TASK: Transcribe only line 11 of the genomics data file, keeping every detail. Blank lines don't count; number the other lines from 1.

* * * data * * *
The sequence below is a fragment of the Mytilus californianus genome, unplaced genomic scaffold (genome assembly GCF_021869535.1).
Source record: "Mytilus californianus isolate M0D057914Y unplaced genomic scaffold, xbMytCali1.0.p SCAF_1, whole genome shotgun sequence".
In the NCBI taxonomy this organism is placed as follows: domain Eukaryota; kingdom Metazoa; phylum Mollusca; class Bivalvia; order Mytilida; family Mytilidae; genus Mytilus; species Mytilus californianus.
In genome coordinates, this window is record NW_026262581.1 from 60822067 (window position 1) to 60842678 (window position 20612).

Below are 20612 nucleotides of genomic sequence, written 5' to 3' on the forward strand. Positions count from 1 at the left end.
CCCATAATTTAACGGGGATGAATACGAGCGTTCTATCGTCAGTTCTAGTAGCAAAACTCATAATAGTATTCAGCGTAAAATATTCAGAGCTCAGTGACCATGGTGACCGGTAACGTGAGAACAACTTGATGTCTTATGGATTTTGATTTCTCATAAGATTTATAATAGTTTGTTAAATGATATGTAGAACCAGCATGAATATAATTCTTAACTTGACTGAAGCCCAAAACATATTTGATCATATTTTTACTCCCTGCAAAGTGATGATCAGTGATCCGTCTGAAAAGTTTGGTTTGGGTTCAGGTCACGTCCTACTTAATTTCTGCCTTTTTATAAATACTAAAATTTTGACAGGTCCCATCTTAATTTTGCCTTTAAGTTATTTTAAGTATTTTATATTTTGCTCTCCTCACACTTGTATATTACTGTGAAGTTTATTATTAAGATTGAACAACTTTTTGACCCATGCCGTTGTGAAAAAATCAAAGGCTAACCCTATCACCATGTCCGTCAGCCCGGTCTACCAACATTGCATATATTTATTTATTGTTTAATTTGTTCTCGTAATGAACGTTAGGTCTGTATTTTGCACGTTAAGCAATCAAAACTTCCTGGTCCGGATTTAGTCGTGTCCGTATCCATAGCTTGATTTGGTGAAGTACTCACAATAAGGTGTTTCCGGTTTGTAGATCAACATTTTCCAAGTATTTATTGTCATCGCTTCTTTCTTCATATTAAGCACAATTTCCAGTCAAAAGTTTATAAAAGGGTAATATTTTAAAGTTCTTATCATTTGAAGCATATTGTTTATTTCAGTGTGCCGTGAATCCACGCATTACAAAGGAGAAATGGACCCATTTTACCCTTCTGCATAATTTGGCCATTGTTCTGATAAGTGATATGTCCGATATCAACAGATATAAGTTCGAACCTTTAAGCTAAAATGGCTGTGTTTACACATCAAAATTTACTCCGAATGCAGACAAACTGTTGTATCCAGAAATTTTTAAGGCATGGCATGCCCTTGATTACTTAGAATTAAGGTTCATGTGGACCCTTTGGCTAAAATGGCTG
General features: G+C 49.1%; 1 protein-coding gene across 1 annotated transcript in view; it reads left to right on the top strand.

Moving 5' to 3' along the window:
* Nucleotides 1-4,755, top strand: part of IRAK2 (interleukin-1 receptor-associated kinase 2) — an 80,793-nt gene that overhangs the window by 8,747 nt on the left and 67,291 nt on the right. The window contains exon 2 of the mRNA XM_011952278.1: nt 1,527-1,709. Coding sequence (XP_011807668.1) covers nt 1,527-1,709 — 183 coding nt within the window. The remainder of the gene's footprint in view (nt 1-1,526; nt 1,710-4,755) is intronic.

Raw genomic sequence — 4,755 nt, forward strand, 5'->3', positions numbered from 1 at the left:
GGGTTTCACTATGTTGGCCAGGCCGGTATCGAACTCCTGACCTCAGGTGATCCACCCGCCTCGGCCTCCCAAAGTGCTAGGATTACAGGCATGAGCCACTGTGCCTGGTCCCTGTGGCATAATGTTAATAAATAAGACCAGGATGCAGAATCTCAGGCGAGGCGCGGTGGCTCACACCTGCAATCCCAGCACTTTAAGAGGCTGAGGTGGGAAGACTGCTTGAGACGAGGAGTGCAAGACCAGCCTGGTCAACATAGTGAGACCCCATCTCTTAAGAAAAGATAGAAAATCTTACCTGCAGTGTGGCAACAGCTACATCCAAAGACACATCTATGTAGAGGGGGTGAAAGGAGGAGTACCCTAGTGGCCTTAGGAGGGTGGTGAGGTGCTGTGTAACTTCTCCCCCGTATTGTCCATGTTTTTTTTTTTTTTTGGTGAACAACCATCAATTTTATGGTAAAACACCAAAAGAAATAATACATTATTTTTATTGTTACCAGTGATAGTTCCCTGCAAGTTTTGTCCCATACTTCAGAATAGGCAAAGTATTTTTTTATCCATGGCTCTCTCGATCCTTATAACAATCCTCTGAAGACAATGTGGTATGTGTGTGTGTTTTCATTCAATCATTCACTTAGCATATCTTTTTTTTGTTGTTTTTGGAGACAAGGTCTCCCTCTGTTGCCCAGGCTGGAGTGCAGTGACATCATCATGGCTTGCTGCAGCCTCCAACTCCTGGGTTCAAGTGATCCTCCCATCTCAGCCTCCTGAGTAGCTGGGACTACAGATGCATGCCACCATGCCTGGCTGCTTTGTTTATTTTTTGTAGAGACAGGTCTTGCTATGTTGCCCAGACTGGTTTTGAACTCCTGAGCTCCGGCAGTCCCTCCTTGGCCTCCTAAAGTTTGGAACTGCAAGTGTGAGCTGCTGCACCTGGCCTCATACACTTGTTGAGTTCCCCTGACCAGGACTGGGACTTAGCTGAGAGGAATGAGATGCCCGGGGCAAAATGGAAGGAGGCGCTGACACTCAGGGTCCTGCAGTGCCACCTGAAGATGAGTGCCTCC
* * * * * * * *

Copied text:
GGGTTTCACTATGTTGGCCAGGCCGGTATCGAACTCCTGACCTCAGGTGATCCACCCGCCTCGGCCTCCCAAAGTGCTAGGATTACAGGCATGAGCCACTGTGCCTGGTCCCTGTGGCATAATGTTAATAAATAAGACCAGGATGCAGAATCTCAGGCGAGGCGCGGTGGCTCACACCTGCAATCCCAGCACTTTAAGAGGCTGAGGTGGGAAGACTGCTTGAGACGAGGAGTGCAAGACCAGCCTGGTCAACATAGTGAGACCCCATCTCTTAAGAAAAGATAGAAAATCTTACCTGCAGTGTGGCAACAGCTACATCCAAAGACACATCTATGTAGAGGGGGTGAAAGGAGGAGTACCCTAGTGGCCTTAGGAGGGTGGTGAGGTGCTGTGTAACTTCTCCCCCGTATTGTCCATGTTTTTTTTTTTTTTTGGTGAACAACCATCAATTTTATGGTAAAACACCAAAAGAAATAATACATTATTTTTATTGTTACCAGTGATAGTTCCCTGCAAGTTTTGTCCCATACTTCAGAATAGGCAAAGTATTTTTTTATCCATGGCTCTCTCGATCCTTATAACAATCCTCTGAAGACAATGTGGTATGTGTGTGTGTTTTCATTCAATCATTCACTTAGCATATCTTTTTTTTGTTGTTTTTGGAGACAAGGTCTCCCTCTGTTGCCCAGGCTGGAGTGCAGTGACATCATCATGGCTTGCTGCAGCCTCCAACTCCTGGGTTCAAGTGATCCTCCCATCTCAGCCTCCTGAGTAGCTGGGACTACAGATGCATGCCACCATGCCTGGCTGCTTTGTTTATTTTTTGTAGAGACAGGTCTTGCTATGTTGCCCAGACTGGTTTTGAACTCCTGAGCTCCGGCAGTCCCTCCTTGGCCTCCTAAAGTTTGGAACTGCAAGTGTGAGCTGCTGCACCTGGCCTCATACACTTGTTGAGTTCCCCTGACCAGGACTGGGACTTAGCTGAGAGGAATGAGATGCCCGGGGCAAAATGGAAGGAGGCGCTGACACTCAGGGTCCTGCAGTGCCACCTGAAGATGAGTGCCTCC